I am trying to really understand function pointers without using typedef but cannot seem to get this. I do not understand what signature is needed to convey that I return a pointer to a pointer to a function.

#include <stdio.h>

void odd()  { printf("odd!\n");  }
void even() { printf("even!\n"); }

void (*get_pfn(int i))()
    return i % 2 == 0 ? &even : &odd;

    return &get_pfn;

int main()
    return 0;

To make this work, what does __SIGNATURE__ have to be?


It has to return a function pointer to a function that takes an int and returns a function pointer:

void (*(*get_pfn_pfn(void))(int))(void) {
    return &get_pfn;

more lines:

void (*
             get_pfn_pfn(void)  // this is our function
        )(int i) // this is get_pfn(int)
     )(void)  // this is odd() or even()
    return &get_pfn;

The voids can be omitted, in which case the function pointer points to a function that takes unknown number of parameters. Which is not what you want. To declare a function pointer to a function that takes no arguments, you should add void inside function parameter list. The same way it's best to change get_pfn to void (*get_pfn(int i))(void). For example try calling from get_pfn(1)("some arg", "some other arg");. A C compiler will not give a warning, as empty () denote unknown arguments. To say that function takes no arguments, you have to (void).

For many the sequences of braces, especially ))(, in function pointers are hard to parse. That's why many prefer typedefs for function pointers or types:

typedef void get_pfn_func_t(void);    
get_pfn_func_t *get_pfn(int i) {
    return i % 2 == 0 ? &even : &odd;

typedef get_pfn_func_t *get_pfn_pfn_func_t(int i);
get_pfn_pfn_func_t *get_pfn_pfn(void) {
    return &get_pfn;
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    This one confirmed to work with online C check. – Michael Dorgan Sep 10 at 17:22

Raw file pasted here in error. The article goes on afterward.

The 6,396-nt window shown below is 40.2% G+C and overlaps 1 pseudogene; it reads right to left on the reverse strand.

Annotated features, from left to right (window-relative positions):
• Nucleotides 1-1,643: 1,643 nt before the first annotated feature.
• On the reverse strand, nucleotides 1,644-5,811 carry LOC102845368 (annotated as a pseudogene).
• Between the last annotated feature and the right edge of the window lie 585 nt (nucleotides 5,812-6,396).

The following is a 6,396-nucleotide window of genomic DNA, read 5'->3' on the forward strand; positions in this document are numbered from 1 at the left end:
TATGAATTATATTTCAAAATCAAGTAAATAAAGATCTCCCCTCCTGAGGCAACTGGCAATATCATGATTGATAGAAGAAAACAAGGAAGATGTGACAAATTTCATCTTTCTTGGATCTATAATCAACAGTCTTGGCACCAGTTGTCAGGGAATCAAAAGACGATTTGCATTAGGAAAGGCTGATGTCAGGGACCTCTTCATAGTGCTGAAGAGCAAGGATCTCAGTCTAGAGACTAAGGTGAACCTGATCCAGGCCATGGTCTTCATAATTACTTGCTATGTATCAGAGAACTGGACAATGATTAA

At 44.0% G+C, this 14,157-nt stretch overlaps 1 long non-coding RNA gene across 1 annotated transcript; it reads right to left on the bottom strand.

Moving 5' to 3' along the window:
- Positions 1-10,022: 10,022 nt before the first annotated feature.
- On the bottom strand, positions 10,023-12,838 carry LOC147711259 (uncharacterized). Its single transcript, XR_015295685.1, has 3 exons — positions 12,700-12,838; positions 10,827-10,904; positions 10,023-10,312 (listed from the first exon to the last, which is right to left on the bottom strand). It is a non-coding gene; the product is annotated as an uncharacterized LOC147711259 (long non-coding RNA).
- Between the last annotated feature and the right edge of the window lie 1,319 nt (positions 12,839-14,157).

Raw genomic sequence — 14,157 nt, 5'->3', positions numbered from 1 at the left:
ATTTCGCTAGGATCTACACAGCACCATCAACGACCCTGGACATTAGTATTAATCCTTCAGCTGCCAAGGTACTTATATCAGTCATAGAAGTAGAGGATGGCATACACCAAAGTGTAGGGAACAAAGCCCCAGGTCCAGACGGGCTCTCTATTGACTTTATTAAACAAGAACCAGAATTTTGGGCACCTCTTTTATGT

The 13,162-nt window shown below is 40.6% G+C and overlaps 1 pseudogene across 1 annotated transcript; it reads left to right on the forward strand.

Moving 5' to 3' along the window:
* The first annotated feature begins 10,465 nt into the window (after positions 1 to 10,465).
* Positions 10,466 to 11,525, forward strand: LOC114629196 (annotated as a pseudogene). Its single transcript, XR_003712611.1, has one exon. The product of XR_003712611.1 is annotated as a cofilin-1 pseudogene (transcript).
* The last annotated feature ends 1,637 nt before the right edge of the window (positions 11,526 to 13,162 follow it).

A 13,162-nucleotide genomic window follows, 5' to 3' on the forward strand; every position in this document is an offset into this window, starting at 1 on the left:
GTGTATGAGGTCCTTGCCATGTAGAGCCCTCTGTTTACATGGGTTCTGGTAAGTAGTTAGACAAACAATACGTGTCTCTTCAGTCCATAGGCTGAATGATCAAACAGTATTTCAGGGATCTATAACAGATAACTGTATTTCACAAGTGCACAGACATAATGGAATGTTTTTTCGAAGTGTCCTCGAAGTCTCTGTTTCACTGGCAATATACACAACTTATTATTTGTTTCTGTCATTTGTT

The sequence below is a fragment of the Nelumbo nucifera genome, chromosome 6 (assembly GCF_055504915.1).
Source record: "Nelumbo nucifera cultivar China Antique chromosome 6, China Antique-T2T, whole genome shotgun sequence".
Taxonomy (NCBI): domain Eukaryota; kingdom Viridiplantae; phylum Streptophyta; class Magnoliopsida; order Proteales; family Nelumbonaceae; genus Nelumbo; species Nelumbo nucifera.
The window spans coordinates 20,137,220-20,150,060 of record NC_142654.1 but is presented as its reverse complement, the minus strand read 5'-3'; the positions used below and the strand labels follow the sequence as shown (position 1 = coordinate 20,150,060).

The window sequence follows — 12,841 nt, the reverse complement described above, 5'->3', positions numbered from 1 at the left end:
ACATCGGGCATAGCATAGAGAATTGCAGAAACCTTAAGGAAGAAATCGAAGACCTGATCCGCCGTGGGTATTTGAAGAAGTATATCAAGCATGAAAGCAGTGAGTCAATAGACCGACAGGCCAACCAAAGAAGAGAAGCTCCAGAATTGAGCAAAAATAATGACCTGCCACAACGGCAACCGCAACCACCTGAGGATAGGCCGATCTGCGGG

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    Thank you so so much Kamil!! I like that broken down/visualized tree like view, it helped make it a lot more understandable :) !! – Jas Sep 10 at 17:23
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    @Jas You may like it but I don't think it is recommended to write code in this manner. – machine_1 Sep 10 at 17:25
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    I wish there was a website that had a GUI representation of a function pointer, let you move various components around, etc. Something like nsdateformatter.com – Alexander Sep 11 at 1:55

The return type of the function get_pfn is -

void (*) ();

So type of &get_pfn is -

void (*(*)(int))()

Now, this function returns this type, hence its signature will be -

void (*(*(foo)())(int))()

You can verify this by typing this in cdecl.org

  • Thank you very much Ajay! Your explanation breaking down the steps helped me understand it more easily, but unfortunately the signature did not work sorry :( – Jas Sep 10 at 17:22
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    @Jas, sorry I messed up the order of the (int). I thought your odd even functions take a param int. I will correct it. – Ajay Brahmakshatriya Sep 10 at 17:23
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    @Jas, I have corrected my answer, – Ajay Brahmakshatriya Sep 10 at 17:25

Function pointers without a typedef can be tricky to work with. To figure them out, you work from the inside out.

So let's break down exactly how we come up with the correct function signature.

get_pfn_pfn is a function:


Which takes no parameters:


And returns a pointer:


To a function:


Which takes an int parameter:


And returns a pointer:


To a function:


Which takes no parameters:


And returns nothing (i.e. void):

void (*(*get_pfn_pfn(void))(int))(void)

Of course, using typedef's simplifies this greatly.

First the type for even and odd:

typedef void (*func1)(void);

Which we can then apply to get_pfn:

func1 get_pfn(int) { ... }

Then the type for this function:

typedef func1 (*func2)(int);

Which we can apply to get_pfn_pfn:

func2 get_pfn_pfn(void) { ... }

it's this way:

void (*(*get_pfn_pfn(void))(int))()
  • 2
    The other answers explain it in a better way. – glglgl Sep 11 at 7:51

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